WIT Press


Carbon Dioxide Long-term Emissions And Its Storage Options In The Baltic Region

Price

Free (open access)

Paper DOI

10.2495/ECO050441

Volume

81

Pages

10

Published

2005

Size

493 kb

Author(s)

I. Kavaliauskaite, M. Uibu, S. Teir, R. Kuusik, R. Zevenhoven & G. Denafas

Abstract

Among other greenhouse gases mainly carbon dioxide (CO2) is responsible for the so-called enhanced greenhouse effect that causes global warming. The majority of carbon dioxide emissions are from combustion of fossil fuels and from industrial processes. Carbon dioxide emissions from fossil fuel combustion could be reduced by capture and storage. One potential storage option is mineral carbonation. Magnesium and calcium oxide-based minerals as well as waste materials may be used for long-term storage of CO2 in the form of environmentally stable carbonates. Helsinki University of Technology has investigated the options for storing CO2 in the form of thermodynamically stable and environmentally inert magnesium carbonate by utilizing mineral carbonation. Large resources of minerals suitable for mineral carbonation appear to exist in Finland and at many other locations worldwide. A combination of thermodynamic and experimental investigations have been carried out at Tallinn University of Technology proving the concept of abatement of CO2 emissions in Estonia’s oil shale-based heat and power generation by wet carbonization of alkaline waste ashes. CO2 emissions from the Baltic power sector utilizing local fossil fuels are high. Although at present the Baltic States fulfil Kyoto protocol requirements, their carbon dioxide emissions are expected to grow in the near future. Upcoming markets for emission trading makes the research on storage options valuable as well. This encourages evaluation of the main CO2 emissions sources in the Baltic region. Also different storage options of CO2 in these countries are discussed. Keywords: carbon dioxide, mineral carbonation, storage, Baltic.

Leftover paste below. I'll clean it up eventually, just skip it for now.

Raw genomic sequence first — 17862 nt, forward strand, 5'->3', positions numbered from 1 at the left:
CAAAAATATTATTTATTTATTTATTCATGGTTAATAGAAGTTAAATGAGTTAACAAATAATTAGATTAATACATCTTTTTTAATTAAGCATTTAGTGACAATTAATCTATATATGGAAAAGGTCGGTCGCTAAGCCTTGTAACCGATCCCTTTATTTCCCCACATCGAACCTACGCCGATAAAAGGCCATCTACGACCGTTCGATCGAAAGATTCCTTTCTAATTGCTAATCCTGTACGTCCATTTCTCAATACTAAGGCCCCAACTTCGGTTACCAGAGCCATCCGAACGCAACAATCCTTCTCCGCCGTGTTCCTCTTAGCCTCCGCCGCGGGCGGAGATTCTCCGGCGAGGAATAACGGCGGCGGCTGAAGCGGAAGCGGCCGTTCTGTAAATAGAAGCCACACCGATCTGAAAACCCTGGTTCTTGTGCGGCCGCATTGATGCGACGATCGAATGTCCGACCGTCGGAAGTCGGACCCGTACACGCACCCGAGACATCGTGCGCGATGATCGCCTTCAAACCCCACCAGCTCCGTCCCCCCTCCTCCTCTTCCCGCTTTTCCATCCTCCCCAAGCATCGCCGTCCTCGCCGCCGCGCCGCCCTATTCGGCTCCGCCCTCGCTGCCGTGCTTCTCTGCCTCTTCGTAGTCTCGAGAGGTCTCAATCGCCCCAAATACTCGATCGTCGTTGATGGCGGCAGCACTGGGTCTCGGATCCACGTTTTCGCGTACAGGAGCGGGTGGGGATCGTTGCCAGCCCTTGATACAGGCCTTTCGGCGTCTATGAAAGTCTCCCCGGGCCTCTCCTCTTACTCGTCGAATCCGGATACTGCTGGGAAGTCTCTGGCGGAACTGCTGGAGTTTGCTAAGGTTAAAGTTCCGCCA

Keywords

carbon dioxide, mineral carbonation, storage, Baltic.